To begin with, they have increased the length of the freight trains raised axle loads, and improved the speed of the locomotives. This is helping to enhance the existing rail freight network. Moreover, the massive investment in the creation of the dedicated freight corridor is the most important step towards increasing the efficiency of this sector. Additionally, modal integration across, rail, road, and sea freight and the investments for better train-port-road integration are also important factors that are reinforcing the Indian rail freight industry. Lastly, the robust private sector investments and the government-private partnership for project financing are being seen as significant steps in this regard.
Some of the world’s largest logistics players and private equity fund managers are foraying into Indian industrial and logistics spaces in the country which has a total stock of about 350 million square feet. Most players are looking to invest anywhere between $500 million and $1 billion in new ventures in the next couple of years. The highly fragmented nature of the logistics market is another key determinant of private equity interest. Unlike heavily consolidated sectors dominated by a few established players, logistics comprises a dynamic mix of traditional organisations with sprawling operations and disruptive, high-growth up-and-comers looking to transform the industry.
For private equity, fragmentation opens up vast possibilities. It provides a ready supply of right-sized target companies for a classic ‘buy-and-build’ strategy, whereby the PE-backed platform rolls up smaller players. Similarly, the intrinsically global nature of the industry opens up an almost exponentially wider range of acquisition and organic growth opportunities. The digitalisation of the logistics industry creates an additional incentive on both sides of a buyout. On the private equity fund side, their underlying investors are expressing a growing preference for tech-enabled companies and future-proof portfolios. Having previously been viewed as an analogue sector, logistics has quickly become highly innovative.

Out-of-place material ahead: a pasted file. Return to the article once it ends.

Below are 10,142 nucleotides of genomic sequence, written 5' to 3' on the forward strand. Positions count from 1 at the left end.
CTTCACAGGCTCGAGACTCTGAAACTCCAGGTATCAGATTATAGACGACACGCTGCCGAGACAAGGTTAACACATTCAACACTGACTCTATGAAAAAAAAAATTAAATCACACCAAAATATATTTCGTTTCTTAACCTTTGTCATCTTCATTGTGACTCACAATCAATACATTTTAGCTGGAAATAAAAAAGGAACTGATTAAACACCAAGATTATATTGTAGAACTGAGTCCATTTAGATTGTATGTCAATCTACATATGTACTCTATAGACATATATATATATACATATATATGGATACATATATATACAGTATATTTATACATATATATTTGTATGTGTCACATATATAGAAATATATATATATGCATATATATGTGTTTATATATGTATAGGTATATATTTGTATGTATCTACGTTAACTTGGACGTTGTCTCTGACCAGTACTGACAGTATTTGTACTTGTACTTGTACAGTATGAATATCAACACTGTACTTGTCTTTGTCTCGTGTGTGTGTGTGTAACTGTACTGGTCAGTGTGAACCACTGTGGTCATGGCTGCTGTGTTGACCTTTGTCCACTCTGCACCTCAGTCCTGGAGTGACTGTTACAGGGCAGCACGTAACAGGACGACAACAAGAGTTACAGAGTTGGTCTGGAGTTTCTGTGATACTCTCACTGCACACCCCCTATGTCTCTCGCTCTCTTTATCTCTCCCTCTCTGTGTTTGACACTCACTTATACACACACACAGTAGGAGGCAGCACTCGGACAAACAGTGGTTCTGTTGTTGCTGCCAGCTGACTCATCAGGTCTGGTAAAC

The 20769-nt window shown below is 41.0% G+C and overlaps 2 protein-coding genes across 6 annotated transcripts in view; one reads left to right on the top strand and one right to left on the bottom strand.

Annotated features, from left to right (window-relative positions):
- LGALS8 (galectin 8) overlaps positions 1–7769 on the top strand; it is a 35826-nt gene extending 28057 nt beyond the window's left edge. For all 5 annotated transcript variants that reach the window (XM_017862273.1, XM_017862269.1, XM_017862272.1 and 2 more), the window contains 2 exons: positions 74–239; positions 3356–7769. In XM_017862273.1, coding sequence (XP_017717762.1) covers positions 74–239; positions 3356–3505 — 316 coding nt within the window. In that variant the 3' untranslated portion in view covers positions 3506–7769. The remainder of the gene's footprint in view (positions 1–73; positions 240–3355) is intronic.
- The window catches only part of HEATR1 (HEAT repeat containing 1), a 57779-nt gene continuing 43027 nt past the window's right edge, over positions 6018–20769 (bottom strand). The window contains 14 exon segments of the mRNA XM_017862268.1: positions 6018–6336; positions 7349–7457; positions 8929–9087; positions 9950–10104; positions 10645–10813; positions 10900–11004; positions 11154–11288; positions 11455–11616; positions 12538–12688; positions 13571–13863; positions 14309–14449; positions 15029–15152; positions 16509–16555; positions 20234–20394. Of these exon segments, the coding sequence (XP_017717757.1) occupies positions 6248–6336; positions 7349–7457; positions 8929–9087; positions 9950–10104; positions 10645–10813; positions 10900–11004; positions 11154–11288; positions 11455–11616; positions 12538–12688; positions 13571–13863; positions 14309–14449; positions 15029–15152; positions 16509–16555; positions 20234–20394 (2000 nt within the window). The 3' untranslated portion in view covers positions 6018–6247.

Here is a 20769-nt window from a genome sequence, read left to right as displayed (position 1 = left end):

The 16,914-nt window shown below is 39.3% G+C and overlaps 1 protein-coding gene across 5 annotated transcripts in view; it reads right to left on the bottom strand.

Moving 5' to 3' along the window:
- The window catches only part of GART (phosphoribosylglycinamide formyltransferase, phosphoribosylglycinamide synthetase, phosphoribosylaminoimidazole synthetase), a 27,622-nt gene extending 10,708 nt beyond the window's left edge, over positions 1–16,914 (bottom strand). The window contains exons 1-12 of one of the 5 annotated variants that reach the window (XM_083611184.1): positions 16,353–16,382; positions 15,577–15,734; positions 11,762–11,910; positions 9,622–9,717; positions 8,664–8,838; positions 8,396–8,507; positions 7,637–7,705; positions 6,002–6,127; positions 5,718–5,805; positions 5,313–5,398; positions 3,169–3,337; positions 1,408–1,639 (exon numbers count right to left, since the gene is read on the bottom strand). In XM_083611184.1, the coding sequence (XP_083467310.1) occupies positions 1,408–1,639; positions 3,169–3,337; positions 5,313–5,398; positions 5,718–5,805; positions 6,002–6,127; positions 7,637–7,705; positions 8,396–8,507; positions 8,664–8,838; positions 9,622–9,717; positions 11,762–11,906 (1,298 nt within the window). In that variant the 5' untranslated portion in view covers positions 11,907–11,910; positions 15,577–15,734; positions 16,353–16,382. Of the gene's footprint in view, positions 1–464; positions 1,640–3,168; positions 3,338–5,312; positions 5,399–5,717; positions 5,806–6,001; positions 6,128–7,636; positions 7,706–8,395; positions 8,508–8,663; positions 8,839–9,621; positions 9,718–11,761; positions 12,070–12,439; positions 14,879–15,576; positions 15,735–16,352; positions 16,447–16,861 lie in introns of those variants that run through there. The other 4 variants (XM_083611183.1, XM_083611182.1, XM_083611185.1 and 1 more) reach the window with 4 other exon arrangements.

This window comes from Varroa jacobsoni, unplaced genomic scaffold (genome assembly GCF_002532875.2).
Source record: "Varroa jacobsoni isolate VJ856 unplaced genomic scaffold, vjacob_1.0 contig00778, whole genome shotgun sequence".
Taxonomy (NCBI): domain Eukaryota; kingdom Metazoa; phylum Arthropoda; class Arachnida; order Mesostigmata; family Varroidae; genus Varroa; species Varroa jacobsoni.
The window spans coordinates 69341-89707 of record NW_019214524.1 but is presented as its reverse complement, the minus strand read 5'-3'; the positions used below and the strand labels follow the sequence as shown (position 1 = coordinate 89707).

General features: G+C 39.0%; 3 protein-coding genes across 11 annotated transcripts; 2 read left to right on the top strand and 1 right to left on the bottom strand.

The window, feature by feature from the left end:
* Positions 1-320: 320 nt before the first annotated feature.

As per a report published by McKinsey & Company ‘Transforming the nation’s logistics infrastructure’, there are four main changes that are required to revamp India’s development in the sector:
All in all, the Government’s recent actions and policies promise to boost the sector’s development. The philosophy of integration across movement and storage of goods being proposed by the Government invites optimism from an overall efficiency point of view. Further, by focusing on digital technology, the Government’s aim to upgrade the existing system will compliment such proposed integration and lead to faster, better communication with potentially fewer errors. With this, India hopes to reduce the cost of logistics from 13% and move up to position 25 on the logistics performance index.
This article was originally published in The Times of India on 6 February 2023 Co-written by: Deepto Roy, Partner; Pranav Nanda, Principal Associate. Click here for original article
Contributed by: Deepto Roy, Partner; Pranav Nanda, Principal Associate